The aim of ad hoc MFT is to provide an easy, transparent transfer mechanism for end users, and to bring individual file transfer under corporate control.
Choosing MFT: 10 criteria
Some MFT products are more focused on large-enterprise file transfer, emphasizing centralizing and automating heretofore clumsy and costly operations first, with security an important second. Others focus on human-to-human file transfers, and some offer suites that attempt to serve all use cases. Companies should select products and vendors that not only solve their immediate problems, but can also serve their long-term file-transfer requirements.
Consider these criteria when shopping for managed file-transfer software:
Automation. Can the product transact large and small scheduled transfers based on workflow, operational rules and corporate policy? Can it execute authorized on-demand transfers automatically, without additional human intervention?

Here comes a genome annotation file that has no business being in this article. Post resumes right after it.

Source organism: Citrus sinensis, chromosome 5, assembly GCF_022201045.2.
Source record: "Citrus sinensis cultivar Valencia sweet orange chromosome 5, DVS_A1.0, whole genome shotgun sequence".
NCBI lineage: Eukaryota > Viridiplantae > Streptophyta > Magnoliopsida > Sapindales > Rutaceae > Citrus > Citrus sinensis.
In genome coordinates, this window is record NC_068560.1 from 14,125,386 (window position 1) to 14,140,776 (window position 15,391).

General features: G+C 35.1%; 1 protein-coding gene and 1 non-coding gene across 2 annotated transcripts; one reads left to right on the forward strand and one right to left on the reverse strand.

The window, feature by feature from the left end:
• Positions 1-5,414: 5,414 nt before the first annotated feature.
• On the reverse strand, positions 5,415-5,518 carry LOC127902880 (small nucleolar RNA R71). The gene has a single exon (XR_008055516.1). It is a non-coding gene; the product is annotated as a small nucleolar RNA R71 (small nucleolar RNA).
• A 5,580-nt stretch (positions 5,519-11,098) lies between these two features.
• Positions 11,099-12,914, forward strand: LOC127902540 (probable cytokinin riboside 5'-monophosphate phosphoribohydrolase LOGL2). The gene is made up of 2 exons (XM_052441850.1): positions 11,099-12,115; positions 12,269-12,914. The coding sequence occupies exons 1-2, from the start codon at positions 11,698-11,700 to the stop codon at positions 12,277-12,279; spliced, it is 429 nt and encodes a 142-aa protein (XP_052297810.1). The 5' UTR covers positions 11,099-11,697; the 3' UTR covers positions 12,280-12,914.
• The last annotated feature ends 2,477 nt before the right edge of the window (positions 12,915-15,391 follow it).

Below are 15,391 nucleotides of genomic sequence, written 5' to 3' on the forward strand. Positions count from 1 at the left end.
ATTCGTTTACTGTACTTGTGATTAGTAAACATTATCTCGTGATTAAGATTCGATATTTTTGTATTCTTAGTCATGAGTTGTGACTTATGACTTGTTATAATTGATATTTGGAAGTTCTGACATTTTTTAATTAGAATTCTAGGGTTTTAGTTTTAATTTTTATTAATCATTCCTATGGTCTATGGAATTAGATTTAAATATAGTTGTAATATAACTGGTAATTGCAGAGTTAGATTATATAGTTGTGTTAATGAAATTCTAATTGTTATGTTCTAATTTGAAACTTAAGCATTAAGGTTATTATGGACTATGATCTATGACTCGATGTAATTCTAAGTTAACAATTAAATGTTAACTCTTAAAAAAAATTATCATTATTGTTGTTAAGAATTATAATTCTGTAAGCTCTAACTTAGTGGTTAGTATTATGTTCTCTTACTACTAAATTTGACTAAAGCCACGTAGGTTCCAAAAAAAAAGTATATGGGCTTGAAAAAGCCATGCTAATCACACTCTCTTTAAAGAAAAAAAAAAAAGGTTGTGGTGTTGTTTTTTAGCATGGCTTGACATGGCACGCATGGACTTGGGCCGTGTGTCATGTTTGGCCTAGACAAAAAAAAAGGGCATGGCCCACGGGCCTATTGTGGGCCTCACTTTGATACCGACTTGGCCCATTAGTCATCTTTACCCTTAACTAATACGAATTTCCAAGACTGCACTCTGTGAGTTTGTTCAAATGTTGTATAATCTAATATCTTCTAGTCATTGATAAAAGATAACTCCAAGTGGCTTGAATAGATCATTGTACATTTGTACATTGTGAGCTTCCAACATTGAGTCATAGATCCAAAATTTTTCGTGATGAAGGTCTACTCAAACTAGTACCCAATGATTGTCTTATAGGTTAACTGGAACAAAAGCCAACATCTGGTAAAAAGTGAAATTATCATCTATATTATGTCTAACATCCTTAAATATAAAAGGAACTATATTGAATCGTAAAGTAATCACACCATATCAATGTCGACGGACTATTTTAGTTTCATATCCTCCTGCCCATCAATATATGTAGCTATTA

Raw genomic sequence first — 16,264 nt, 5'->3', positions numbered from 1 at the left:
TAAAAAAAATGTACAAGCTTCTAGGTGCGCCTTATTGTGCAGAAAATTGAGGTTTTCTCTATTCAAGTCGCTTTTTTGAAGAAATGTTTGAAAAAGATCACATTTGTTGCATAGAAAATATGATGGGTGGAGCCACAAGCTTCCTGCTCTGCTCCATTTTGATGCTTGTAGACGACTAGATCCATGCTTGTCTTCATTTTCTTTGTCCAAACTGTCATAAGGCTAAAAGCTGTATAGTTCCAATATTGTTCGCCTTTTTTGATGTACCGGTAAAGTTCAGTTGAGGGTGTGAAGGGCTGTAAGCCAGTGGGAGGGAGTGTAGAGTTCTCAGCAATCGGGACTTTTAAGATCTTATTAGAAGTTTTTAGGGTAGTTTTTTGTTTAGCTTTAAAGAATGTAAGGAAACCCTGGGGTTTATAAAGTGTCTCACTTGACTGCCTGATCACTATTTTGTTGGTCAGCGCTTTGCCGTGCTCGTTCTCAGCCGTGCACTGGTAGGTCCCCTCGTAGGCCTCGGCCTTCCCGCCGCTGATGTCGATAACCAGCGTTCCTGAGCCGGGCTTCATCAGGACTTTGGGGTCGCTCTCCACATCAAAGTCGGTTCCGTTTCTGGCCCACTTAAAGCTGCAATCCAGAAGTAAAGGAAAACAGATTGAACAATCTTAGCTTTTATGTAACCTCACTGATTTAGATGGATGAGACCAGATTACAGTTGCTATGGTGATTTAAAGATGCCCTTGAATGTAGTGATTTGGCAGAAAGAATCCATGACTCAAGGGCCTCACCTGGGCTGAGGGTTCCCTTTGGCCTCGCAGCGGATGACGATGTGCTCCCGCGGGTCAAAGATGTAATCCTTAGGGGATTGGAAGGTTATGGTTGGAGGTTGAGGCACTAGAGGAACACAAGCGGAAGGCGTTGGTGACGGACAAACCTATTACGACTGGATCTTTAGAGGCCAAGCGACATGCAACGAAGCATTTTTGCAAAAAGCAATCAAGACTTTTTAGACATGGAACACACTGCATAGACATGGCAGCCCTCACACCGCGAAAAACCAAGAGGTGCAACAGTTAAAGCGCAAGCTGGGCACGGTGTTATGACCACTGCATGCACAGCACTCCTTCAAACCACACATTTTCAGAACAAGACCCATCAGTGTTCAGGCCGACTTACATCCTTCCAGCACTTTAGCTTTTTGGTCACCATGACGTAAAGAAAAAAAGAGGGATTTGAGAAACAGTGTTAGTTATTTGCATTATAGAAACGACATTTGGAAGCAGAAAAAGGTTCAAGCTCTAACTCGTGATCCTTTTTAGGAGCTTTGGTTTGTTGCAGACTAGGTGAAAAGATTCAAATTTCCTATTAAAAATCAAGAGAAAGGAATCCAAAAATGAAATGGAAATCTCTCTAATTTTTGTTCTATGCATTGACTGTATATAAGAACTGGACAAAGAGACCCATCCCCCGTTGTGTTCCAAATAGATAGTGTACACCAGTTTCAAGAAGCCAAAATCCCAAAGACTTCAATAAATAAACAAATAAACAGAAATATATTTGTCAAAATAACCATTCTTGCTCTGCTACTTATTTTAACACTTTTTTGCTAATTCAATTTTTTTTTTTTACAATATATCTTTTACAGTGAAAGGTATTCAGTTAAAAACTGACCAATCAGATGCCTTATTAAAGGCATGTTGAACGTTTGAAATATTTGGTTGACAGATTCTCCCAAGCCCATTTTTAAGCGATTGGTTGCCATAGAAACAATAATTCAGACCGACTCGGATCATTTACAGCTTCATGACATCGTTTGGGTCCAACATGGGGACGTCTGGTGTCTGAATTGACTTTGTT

Scalability. The product should be able to handle enormous workloads consistently across a distributed, extended enterprise, its partners and customers. This includes enterprise network features such as high availability and load balancing. It should be able to accommodate spikes in load (without increasing capacity) and an effectively unlimited number of users. Determine if the price includes per-user costs.
Easy provisioning. You should be able to easily enable new business initiatives by quickly bringing on back-end systems, applications and data sources to the MFT product and enrolling new outside transfer entities without one-off customizations or out-of-band activity. On an individual level, it should be easy to enroll new users with appropriate authorization and controls and automatically de-provision them when they leave the company.